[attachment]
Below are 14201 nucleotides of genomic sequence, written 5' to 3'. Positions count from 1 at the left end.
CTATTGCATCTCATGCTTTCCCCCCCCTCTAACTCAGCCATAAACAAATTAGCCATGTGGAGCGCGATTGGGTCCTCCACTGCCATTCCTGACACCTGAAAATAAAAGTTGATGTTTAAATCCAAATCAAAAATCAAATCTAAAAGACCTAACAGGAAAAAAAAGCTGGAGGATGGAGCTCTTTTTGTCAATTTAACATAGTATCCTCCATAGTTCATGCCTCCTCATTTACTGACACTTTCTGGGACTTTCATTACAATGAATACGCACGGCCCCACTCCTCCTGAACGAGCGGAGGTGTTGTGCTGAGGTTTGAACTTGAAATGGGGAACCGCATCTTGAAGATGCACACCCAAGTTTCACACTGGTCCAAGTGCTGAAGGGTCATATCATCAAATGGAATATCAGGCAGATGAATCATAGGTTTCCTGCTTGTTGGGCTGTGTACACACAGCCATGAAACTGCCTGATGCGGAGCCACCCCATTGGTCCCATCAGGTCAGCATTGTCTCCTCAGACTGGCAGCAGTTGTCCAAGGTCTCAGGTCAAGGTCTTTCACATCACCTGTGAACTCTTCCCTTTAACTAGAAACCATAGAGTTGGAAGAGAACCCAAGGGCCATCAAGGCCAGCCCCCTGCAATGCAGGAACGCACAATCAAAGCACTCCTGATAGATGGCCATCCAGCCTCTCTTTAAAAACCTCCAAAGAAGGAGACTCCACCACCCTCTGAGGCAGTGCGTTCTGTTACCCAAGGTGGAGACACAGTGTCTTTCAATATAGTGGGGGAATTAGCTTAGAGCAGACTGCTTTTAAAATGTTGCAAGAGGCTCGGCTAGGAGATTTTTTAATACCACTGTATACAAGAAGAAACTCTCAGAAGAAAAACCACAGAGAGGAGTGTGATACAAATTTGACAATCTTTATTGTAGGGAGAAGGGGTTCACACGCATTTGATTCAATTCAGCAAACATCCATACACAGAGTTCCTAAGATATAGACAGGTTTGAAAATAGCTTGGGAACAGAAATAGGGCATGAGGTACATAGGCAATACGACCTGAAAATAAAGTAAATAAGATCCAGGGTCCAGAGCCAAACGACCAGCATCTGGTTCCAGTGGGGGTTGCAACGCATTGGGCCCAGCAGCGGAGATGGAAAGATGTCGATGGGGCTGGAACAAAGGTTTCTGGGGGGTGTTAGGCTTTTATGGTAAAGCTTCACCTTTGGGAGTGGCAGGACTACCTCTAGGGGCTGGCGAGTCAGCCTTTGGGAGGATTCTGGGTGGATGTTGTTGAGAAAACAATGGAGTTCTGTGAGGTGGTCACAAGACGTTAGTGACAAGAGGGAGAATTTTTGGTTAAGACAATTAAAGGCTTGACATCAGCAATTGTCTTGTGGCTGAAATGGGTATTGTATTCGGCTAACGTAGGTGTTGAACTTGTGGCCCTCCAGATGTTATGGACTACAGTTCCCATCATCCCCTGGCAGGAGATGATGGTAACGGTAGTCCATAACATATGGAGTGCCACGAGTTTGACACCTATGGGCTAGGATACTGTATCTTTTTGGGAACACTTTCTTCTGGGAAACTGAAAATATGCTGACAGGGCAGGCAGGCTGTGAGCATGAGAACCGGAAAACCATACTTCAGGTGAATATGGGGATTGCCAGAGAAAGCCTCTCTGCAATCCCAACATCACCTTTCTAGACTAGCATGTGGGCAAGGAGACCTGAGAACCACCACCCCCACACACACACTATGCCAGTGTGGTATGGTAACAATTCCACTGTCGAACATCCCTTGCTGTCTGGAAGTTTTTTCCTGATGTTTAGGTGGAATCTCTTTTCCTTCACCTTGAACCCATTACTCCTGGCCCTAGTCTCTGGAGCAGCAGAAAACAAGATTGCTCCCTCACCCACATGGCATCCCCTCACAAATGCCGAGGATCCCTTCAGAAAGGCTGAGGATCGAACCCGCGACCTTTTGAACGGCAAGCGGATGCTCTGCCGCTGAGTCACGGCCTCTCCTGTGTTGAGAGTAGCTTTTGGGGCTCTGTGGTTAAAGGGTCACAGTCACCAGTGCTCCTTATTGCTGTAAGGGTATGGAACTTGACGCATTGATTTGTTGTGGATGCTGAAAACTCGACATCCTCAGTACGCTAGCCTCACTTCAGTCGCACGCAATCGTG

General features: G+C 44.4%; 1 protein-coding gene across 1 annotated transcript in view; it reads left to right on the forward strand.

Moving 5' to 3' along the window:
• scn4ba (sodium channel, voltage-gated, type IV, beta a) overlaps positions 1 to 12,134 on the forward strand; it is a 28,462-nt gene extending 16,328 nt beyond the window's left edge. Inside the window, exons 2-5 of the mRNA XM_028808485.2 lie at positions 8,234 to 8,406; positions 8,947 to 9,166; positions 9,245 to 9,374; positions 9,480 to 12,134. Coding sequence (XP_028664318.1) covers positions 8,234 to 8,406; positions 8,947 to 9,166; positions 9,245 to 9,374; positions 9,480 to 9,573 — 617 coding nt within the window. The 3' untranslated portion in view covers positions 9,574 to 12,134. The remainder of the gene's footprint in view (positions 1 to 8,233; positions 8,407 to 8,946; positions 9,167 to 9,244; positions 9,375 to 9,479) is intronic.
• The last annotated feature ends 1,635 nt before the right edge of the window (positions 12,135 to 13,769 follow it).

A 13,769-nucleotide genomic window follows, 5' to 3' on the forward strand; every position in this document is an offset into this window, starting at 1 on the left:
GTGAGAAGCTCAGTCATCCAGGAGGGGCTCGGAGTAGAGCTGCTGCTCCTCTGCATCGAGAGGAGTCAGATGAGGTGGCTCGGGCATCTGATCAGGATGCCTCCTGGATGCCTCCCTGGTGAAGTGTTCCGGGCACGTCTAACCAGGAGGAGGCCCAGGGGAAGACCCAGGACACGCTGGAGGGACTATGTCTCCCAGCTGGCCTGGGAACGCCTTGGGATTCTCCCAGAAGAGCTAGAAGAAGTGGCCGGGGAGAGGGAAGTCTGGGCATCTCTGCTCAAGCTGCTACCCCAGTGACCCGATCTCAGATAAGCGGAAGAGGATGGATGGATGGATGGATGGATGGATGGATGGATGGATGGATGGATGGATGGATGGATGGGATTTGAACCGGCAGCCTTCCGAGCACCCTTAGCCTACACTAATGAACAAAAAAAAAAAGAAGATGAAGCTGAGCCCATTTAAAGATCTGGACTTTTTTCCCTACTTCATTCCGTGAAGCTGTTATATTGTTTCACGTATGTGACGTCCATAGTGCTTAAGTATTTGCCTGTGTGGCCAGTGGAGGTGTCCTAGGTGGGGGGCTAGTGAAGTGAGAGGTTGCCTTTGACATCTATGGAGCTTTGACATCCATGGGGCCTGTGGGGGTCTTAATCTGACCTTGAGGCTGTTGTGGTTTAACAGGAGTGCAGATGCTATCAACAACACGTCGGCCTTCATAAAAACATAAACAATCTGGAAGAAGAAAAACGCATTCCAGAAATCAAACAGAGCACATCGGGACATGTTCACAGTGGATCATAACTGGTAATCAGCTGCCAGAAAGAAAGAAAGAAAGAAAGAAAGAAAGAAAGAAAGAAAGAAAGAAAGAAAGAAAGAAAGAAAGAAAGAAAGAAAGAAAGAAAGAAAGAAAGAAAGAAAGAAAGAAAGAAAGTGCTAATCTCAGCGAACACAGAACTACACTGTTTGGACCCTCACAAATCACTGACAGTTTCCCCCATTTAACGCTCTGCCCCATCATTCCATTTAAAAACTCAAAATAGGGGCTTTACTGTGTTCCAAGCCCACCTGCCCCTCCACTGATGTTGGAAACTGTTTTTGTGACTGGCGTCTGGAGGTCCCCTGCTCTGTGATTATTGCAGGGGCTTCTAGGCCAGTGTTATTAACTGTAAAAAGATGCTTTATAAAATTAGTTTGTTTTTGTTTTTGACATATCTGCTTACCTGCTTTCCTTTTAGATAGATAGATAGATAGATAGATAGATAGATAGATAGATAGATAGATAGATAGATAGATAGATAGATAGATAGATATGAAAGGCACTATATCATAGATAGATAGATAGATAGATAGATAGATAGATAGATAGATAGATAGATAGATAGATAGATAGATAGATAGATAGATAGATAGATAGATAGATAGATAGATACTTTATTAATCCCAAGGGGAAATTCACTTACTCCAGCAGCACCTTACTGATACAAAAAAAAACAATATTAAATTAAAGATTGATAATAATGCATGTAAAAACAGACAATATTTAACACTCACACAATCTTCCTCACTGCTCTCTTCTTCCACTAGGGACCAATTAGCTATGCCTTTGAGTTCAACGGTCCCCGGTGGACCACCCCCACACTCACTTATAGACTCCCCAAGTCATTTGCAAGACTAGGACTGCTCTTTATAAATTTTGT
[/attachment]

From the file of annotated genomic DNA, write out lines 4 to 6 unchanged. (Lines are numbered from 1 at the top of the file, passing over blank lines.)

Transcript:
Moving 5' to 3' along the window:
• scn4ba (sodium channel, voltage-gated, type IV, beta a) overlaps positions 1 to 12,134 on the forward strand; it is a 28,462-nt gene extending 16,328 nt beyond the window's left edge. Inside the window, exons 2-5 of the mRNA XM_028808485.2 lie at positions 8,234 to 8,406; positions 8,947 to 9,166; positions 9,245 to 9,374; positions 9,480 to 12,134. Coding sequence (XP_028664318.1) covers positions 8,234 to 8,406; positions 8,947 to 9,166; positions 9,245 to 9,374; positions 9,480 to 9,573 — 617 coding nt within the window. The 3' untranslated portion in view covers positions 9,574 to 12,134. The remainder of the gene's footprint in view (positions 1 to 8,233; positions 8,407 to 8,946; positions 9,167 to 9,244; positions 9,375 to 9,479) is intronic.
• The last annotated feature ends 1,635 nt before the right edge of the window (positions 12,135 to 13,769 follow it).